Commemorate all the brilliant books, amazing authors, incredible illustrators and (most importantly) reading in general this World Book Day.
To help everyone join in the celebration, we've compiled a range of fantastic quizzes, courses and even some eBooks for you to get stuck in to - all for FREE. Choose from the tiles of resources below and discover even more about your favourite authors and books
Many people have fond memories of the stories they encountered in childhood, perhaps especially of those wonderful picture books and illustrated tales which fired our young imaginations and transported us to magical worlds. To an adult’s eye, some picture books may seem remarkably simple, even oversimplified. However, in this free course, Exploring books for children: words and pictures, you will learn how children’s books use words and pictures together in remarkably sophisticated ways to communicate both to young and older readers, drawing on examples from the classics, such as Beatrix Potter’s Tales of Peter Rabbit, and from contemporary children’s authors such as Anthony Browne, author of Gorilla.Learn more ❯Exploring books for children: words and pictures
As adults we sometimes struggle to justify our feelings about particular books, but children are quite clear about what they like and don't like. It is possible to get children to discuss why they liked or did not like particular books and to encourage them to think more deeply about the books they've read. This free course, Encouraging book talk in the school library, offers ideas and activities to engage pupils in discussing books. It is aimed at librarians, teaching assistants and other adults working with pupils in school libraries.Learn more ❯Encouraging book talk in the school library
How did translators go about converting the anagram 'Tom Marvolo Riddle'? Fernando Rosell-Aguilar explores the tricky business of translating J.K. Rowling's fun and creative words into 80 other languages.Read now ❯Harry Potter and the Translator’s Challenge
Roald Dahl: the incredible storyteller loved by millions or a belittling bully? Find out what his character was like in this article.Read now ❯The man behind Matilda – what Roald Dahl was really like
Exclusive to OpenLearn, OU experts have created guides to introduce some key works of fiction for you to download and read on your prefered device. Inspired by the BBC Four series The Secret Life of Books.Take part now ❯Download free eBook guides to famous literary works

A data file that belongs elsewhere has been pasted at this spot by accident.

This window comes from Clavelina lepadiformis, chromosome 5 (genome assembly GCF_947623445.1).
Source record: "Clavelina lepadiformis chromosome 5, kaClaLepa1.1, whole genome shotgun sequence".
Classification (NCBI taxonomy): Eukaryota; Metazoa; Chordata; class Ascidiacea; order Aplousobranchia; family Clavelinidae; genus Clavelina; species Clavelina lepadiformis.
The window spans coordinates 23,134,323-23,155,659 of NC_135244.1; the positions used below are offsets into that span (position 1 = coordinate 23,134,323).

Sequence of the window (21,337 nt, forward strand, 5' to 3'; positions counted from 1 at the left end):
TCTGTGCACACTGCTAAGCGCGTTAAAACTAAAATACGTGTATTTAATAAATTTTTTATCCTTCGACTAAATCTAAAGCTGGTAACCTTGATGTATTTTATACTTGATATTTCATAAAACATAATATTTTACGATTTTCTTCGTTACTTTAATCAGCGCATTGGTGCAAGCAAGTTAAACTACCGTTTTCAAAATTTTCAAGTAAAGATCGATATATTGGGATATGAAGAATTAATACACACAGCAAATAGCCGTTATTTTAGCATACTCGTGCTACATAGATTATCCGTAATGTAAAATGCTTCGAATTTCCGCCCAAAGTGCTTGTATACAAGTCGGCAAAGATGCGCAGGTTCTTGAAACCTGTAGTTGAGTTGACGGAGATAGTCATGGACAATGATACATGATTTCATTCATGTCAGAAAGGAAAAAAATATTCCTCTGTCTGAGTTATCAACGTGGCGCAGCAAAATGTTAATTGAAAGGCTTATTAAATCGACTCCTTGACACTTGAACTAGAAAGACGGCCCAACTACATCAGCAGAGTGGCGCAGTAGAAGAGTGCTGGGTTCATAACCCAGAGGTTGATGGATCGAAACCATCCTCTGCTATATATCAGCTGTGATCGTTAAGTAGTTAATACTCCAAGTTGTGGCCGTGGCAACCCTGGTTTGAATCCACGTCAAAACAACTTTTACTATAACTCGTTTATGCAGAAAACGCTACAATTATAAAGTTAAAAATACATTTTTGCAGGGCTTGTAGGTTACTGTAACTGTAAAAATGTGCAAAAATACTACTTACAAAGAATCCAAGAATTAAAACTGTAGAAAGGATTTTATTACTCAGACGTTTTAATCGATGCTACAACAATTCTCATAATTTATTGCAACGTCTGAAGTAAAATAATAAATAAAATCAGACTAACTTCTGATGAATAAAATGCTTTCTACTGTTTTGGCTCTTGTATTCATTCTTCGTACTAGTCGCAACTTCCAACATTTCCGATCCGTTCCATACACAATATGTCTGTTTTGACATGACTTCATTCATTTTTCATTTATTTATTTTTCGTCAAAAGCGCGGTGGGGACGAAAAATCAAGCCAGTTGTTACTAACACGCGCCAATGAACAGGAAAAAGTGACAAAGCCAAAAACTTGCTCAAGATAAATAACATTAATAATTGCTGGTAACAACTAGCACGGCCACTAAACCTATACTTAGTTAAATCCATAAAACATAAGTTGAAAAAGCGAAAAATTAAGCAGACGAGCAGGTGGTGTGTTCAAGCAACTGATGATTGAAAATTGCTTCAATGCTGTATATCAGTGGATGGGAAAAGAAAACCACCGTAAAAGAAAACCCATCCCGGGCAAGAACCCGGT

Charlotte, Emily and Anne Brontë had very different writing styles but can you tell their writing apart from the other? Try our interactive quiz to find out.Take part now ❯Quiz: Which Brontë sister wrote it?
This free course introduces Virginia Woolf’s last novel, Between the Acts (1941), with the aim of understanding how she writes about time, memory, and ideas about identity. It also considers why Woolf’s fiction is often considered difficult. Selected extracts from her essays on writing help to clarify some of these perceived difficulties, illuminating complex patterning and structure in this fictional account of an English village, on a day in June in 1939.Learn more ❯Exploring Virginia Woolf’s Between the Acts
Crest: Jakovche https://commons.wikimedia.org/wiki/File:Hogwarts_coat_of_arms_colored_with_shading.svg / Hogwarts Model Karen Roe https://www.flickr.com/photos/karen_roe/7544166316 under Creative Commons BY-SA 4.0 license
How does JK Rowling use Latin and other classical languages in Harry Potter?
To create a sense of the long history of wizardry in the Potterverse, JK Rowling drew heavily on classical languages. The OU's Joanna Paul explores.Read now ❯How does JK Rowling use Latin and other classical languages in Harry Potter?
What function does comedy serve? What do people in power learn by watching tragedies? In this collection of five animations comedienne Josie Long guides us into the fascinating world of Literary Theory. Along the way we’ll discover two very different types of poet (and lover): The Petrarchan and The Libertine, we’re given insight into the complexity behind the term author and learn the difference between a book and the idea of a book. This collection was created in conjunction with The Open University course A334 English Literature from Shakespeare to AustenWatch now ❯Outside the Book
Dr Dena Attar explores why children's stories are often filled with magical creatures.Read now ❯Why do so many children’s stories feature magical creatures?